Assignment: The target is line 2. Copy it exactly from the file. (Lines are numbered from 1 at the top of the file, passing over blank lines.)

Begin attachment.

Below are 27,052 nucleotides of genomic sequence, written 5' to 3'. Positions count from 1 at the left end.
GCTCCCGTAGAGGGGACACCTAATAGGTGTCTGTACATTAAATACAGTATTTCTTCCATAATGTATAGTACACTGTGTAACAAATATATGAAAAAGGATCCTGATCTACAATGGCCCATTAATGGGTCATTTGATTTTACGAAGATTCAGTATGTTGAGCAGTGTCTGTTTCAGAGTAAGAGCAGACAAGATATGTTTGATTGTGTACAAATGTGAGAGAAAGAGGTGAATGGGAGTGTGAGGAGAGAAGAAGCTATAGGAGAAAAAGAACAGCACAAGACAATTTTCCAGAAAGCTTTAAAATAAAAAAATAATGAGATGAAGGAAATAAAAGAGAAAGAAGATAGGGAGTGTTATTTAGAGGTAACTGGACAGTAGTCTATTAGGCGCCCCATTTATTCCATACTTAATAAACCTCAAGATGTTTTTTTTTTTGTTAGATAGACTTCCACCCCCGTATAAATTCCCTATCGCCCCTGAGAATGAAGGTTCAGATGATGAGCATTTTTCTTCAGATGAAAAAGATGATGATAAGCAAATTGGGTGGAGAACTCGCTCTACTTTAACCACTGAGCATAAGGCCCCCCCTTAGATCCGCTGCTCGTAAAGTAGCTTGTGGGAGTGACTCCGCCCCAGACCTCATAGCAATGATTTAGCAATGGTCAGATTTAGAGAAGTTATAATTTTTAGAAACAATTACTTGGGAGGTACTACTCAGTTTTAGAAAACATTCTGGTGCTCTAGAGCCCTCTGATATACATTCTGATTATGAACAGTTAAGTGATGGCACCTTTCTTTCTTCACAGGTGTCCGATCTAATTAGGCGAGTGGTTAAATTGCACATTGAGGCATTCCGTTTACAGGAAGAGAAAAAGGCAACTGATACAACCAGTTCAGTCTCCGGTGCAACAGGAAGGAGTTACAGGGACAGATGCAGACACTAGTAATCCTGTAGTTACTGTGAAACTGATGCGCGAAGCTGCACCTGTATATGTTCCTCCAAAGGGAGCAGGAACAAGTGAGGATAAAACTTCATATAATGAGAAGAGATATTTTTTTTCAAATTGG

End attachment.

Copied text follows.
GCTCCCGTAGAGGGGACACCTAATAGGTGTCTGTACATTAAATACAGTATTTCTTCCATAATGTATAGTACACTGTGTAACAAATATATGAAAAAGGATCCTGATCTACAATGGCCCATTAATGGGTCATTTGATTTTACGAAGATTCAGTATGTTGAGCAGTGTCTGTTTCAGAGTAAGAGCAGACAAGATATGTTTGATTGTGTACAAATGTGAGAGAAAGAGGTGAATGGGAGTGTGAGGAGAGAAGAAGCTATAGGAGAAAAAGAACAGCACAAGACAATTTTCCAGAAAGCTTTAAAATAAAAAAATAATGAGATGAAGGAAATAAAAGAGAAAGAAGATAGGGAGTGTTATTTAGAGGTAACTGGACAGTAGTCTATTAGGCGCCCCATTTATTCCATACTTAATAAACCTCAAGATGTTTTTTTTTTTGTTAGATAGACTTCCACCCCCGTATAAATTCCCTATCGCCCCTGAGAATGAAGGTTCAGATGATGAGCATTTTTCTTCAGATGAAAAAGATGATGATAAGCAAATTGGGTGGAGAACTCGCTCTACTTTAACCACTGAGCATAAGGCCCCCCCTTAGATCCGCTGCTCGTAAAGTAGCTTGTGGGAGTGACTCCGCCCCAGACCTCATAGCAATGATTTAGCAATGGTCAGATTTAGAGAAGTTATAATTTTTAGAAACAATTACTTGGGAGGTACTACTCAGTTTTAGAAAACATTCTGGTGCTCTAGAGCCCTCTGATATACATTCTGATTATGAACAGTTAAGTGATGGCACCTTTCTTTCTTCACAGGTGTCCGATCTAATTAGGCGAGTGGTTAAATTGCACATTGAGGCATTCCGTTTACAGGAAGAGAAAAAGGCAACTGATACAACCAGTTCAGTCTCCGGTGCAACAGGAAGGAGTTACAGGGACAGATGCAGACACTAGTAATCCTGTAGTTACTGTGAAACTGATGCGCGAAGCTGCACCTGTATATGTTCCTCCAAAGGGAGCAGGAACAAGTGAGGATAAAACTTCATATAATGAGAAGAGATATTTTTTTTCAAATTGG